Acht na Gaeilge 2: The Reckoning

27 Feb 2018

 

 

Last April I wrote an article on Unionist attitudes to the Irish Language Act, specifically responding to comments made by Jim Allister (TUV) on the subject. The fact that ten months later the article in question is still entirely relevant is not an indictment of my skills as a writer but rather a reason as to why every man, woman, child and farmyard animal in Northern Ireland should form an orderly queue along the Mourne Wall and proceed to bang their heads against it in the hopes that the proceeding sound waves might cause some sort of sea change at Stormont. Or if not, then at the very least cause the island to break away from its coastal shelf and float nearer to China, as it would appear that our ability to act democratically is regressing further and further.

 

Ten months ago Jim Allister established his opposition to Acht na Gaeilge (the Irish Language Act) on the grounds that it was simply ‘another part of the de-Britishisation of Northern Ireland.’ This week on Talkback Allister intensified his view by warning the audience of the ‘dark side’ of as Gaeilge, evident in the Provisional IRA’s Green Book, which states that ‘culturally we hope to restore Gaelic in a distinctive new Irish socialist state as a bulwark against imperialist encroachments from whatever quarter.’

 

It should not need to be said that the Irish language predates the Provos by a fairly wide margin, and Allister’s stance only serves to reinforce the bubble into which Irish Protestants have spiritually herded the events and leaders of the last hundred years. Allister is the Ian Paisley for the present day and continues the mentality of ‘not an inch, and no surrender’. (Although, it has to be said, this has been attempted by Arlene Foster with her establishment of a cold-house for crocodiles around the time of last year’s Assembly election.)

 

The association of anything tinted green with militant Republicanism is an example of wilful historical ignorance and as such is most detrimental to the constituents Allister would claim to represent.

 

Also on Talkback was Ciarán Mac Giolla Bhéin, advocacy manager for Conradh na Gaeilge in Belfast. Among the founders of this organisation was the Quaker Thomas O’Neill Russell, who helped the preservation of the Irish language become one of the main objectives of the national movement through his ‘assiduous lobbying of Home Rule MPs’. Mac Giolla Bhéin also made the point that the Presbyterian Church (of which Allister is a member) has done more to promote the Irish language than the Catholic Church.

 

When one thinks of the Gaelic Revival, among the first names to spring to mind will be those of W.B. Yeats and Lady Gregory. Cultural nationalism was never bound by a significant shibboleth before partition and its surrounding events served to alienate Ulster Presbyterianism from its history. The border drawn through Ireland in the early twenties, as soft as it is for one watching the gentle rippling waters meet the mighty Mourne shore, seems to exist most prevalently in the minds of those a few miles away from it in Co. Antrim.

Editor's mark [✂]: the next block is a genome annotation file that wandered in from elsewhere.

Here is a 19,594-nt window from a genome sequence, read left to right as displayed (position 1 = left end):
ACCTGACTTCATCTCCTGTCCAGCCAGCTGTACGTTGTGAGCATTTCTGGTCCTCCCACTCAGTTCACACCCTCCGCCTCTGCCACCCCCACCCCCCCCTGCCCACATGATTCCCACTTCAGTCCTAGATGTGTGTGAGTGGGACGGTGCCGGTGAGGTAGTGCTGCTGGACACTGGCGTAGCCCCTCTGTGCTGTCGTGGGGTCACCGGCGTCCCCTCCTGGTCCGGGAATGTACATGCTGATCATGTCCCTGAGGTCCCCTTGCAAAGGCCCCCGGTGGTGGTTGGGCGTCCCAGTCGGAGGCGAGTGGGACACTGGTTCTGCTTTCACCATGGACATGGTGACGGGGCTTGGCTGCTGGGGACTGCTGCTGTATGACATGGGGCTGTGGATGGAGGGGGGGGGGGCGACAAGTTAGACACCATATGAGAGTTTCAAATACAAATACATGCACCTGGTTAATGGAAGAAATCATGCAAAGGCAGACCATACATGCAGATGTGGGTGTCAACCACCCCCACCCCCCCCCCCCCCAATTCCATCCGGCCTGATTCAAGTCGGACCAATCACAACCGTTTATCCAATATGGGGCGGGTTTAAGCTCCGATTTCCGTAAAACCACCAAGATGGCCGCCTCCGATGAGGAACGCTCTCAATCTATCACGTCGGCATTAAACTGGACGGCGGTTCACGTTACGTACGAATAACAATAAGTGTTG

Also on the Talkback episode on question was David McNarry, UKIP’s Leader in the North, who said that although ‘he was normally a law-abiding man’, were he to see an Irish language road-sign in his neighbourhood he would take it down. Surely he is aware that 95% of all place names in Northern Ireland are anglicised forms of the Irish original anyway: there is no gargantuan leap of linguistics between ‘Belfast’ and ‘Beal Fiersté.’ Furthermore, a place will generally benefit from a clear understanding of where it came from and how it came to be; Ireland, north or south, has a proud oral tradition, and that is something worth protecting through simply writing it down.

 

The aggressive response by certain elements of unionism is not warranted and is not productive. Such fears of the ‘de-Britishisation’ of Northern Ireland seem to be inter-woven with opposition to Irish unity, and thus opposition to Irish culture seems largely based on Sinn Féin’s advocacy of it. However, there is neither virtue nor reason in allowing one’s fears of the future to blind one to the past.

 

The debate around the Irish Language Act has been framed in cultural terms by Republicans and Unionists alike. Yet that is a mistake; advocates of the preservation and celebration as Gaeilge, such as Linda Ervine and Turas, emphasise its mutuality across the country. Similarly, Unionist leaders should represent their constituents to the fullest possible extent rather than keep them within these stagnant bubbles of the Orange and the Green.

 

Cultural arguments get in the way of a full and mature policy debate over what is, after all, the proposal for law. What is needed are honest questions over how an Irish Language Act would work, how much it would cost, and precisely what good it would do.

 

Arlene Foster has, by and large, been blamed for the breakdown of the last deal. However it seems that she is far more moderate than she is given credit for: her maiden name is Kelly, she is Church of Ireland and from Fermanagh and thus outside the Antrim Presbyterian clique of the traditional DUP leadership. Furthermore she was an Ulster Unionist until it became evident that that party was dead. Yet she lacks the conviction and the bravery to risk her career for the sake of doing what she thinks is right.

 

There is no executive because, rather than true leaders, all we have is politicians leading from behind.

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